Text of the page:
AtTask Picks Up $38M More To Grow Its Enterprise Collaboration Service

AtTask, a company that vends a collaboration and workflow service for enterprise-level customers, has raised a fresh $38 million in capital, led by JMI Equity. The fund did see participation from prior investor Greenspring Associates in the round.

The influx of capital rivals the firm’s prior raises. According to CrunchBase, AtTask had previously raised a total $37 million over several rounds (I made an error here misreading the information. The company had previously raised $24 million).

AtTask joins a number of companies that sell SaaS products to large customers that are raising large sums. Recently Dropbox and Box raised huge sums, $100 million and $250 million apiece. The market dynamic is simple: Companies that are selling subscription cloud services to large enterprises are ensconced in a fast-growth phase and are raising enough outside capital to push their numbers forward.

As a firm, AtTask is growing quickly, according to numbers it has now publicly released. The firm expanded its subscription base 50 percent in its fiscal 2013. The company’s CEO Eric Morgan told TechCrunch in a call that he expects that number to reach 40 percent or higher in 2014.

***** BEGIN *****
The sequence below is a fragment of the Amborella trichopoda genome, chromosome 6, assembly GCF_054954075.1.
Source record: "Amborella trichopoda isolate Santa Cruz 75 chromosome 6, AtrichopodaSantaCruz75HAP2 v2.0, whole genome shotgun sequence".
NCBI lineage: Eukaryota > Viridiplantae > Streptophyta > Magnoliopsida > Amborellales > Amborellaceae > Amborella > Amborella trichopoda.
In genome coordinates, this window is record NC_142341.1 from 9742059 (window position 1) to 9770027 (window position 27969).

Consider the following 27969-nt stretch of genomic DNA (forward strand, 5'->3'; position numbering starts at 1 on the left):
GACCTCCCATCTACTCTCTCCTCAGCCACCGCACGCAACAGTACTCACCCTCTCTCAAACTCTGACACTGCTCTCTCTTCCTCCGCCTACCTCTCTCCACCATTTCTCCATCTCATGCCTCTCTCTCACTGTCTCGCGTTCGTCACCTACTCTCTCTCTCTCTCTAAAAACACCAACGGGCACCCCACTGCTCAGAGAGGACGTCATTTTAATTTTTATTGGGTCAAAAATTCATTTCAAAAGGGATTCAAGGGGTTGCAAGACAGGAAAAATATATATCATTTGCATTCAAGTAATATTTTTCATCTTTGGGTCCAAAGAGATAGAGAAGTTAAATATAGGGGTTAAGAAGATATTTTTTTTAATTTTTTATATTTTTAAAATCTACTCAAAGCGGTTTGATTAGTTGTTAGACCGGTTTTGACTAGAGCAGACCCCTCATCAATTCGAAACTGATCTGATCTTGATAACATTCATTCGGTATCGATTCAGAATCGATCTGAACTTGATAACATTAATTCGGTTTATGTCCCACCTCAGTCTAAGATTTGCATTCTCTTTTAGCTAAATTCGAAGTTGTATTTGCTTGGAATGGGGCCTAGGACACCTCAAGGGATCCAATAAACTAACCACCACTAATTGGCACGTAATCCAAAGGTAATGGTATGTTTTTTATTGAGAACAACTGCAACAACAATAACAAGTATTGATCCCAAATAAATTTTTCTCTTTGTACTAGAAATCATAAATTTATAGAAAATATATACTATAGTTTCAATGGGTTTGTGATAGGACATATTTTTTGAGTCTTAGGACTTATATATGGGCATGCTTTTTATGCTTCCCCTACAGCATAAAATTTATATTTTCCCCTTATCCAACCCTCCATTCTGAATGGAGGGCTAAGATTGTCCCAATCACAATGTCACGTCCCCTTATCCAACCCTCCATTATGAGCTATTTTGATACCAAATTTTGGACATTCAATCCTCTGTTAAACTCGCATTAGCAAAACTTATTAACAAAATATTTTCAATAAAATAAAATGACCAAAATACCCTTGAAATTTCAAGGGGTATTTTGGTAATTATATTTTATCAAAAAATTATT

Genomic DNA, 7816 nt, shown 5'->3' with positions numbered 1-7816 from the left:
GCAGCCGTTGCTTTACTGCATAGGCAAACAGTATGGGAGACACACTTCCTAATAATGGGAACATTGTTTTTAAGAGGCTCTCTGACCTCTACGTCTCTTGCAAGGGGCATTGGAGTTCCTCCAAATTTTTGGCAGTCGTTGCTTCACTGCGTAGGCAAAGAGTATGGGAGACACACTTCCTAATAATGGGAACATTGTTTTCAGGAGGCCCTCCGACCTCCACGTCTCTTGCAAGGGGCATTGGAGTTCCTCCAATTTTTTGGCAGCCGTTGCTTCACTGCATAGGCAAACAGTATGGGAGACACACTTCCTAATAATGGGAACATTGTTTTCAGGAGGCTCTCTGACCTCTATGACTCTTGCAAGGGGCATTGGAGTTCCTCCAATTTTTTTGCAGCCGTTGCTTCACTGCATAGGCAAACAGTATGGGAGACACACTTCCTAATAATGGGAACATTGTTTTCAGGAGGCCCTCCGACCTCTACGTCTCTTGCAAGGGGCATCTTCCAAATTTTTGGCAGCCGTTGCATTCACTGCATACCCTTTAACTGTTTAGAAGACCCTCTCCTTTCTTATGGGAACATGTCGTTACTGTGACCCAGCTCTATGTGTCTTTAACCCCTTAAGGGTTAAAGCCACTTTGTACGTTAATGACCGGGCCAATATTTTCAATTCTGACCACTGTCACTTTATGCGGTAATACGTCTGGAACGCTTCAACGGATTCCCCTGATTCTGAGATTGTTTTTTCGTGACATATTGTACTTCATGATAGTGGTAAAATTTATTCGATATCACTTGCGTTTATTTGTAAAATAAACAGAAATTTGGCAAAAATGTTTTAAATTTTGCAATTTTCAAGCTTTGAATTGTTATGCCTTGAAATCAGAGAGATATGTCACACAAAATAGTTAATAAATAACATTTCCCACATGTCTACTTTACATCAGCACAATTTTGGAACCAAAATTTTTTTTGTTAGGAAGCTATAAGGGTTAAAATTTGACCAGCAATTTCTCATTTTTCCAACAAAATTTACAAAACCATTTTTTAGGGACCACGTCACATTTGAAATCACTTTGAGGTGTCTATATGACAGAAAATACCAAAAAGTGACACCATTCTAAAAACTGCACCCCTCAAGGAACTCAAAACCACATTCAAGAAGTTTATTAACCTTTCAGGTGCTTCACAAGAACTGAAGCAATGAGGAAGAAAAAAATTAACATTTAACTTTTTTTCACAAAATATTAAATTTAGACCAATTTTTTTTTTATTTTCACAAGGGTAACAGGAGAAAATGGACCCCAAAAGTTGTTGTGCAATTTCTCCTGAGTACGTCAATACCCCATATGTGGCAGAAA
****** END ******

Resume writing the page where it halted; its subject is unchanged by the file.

AtTask doesn’t view Asana, another richly backed firm operating in the enterprise collaboration space, as a specific competitor, though I doubt you would see a firm employ both across their enterprise. As a product, AtTask sells a service that conforms with a market movement I’m starting to think of as Post Email, in which toolsets are built to help teams collaborate and project manage with a reduced dependency on digital mail.

With its last round, AtTask intended to use its raised capital to expand its sales and technical staff. That’s the case with its new $38 million, the company told TechCrunch.

Given its capital history, if AtTask can hit its numbers in 2014, it could be a potential IPO candidate in 2015, though that schedule may be too brief; we have yet to hear raw revenue figures for the firm. The company is not yet focused on profitability, unsurprisingly, according to Morgan.

Even if it chooses against a quick IPO path, AtTask will have access to capital markets in a year’s time that are quite receptive to firms of its ilk.

Unlike most firms you can name that work in its market space, AtTask is based in Utah, making it somewhat unique. A big exit for the company could see a rapid acceleration of the technology scene in that state.

For now, AtTask has its money. Let’s see if it can execute.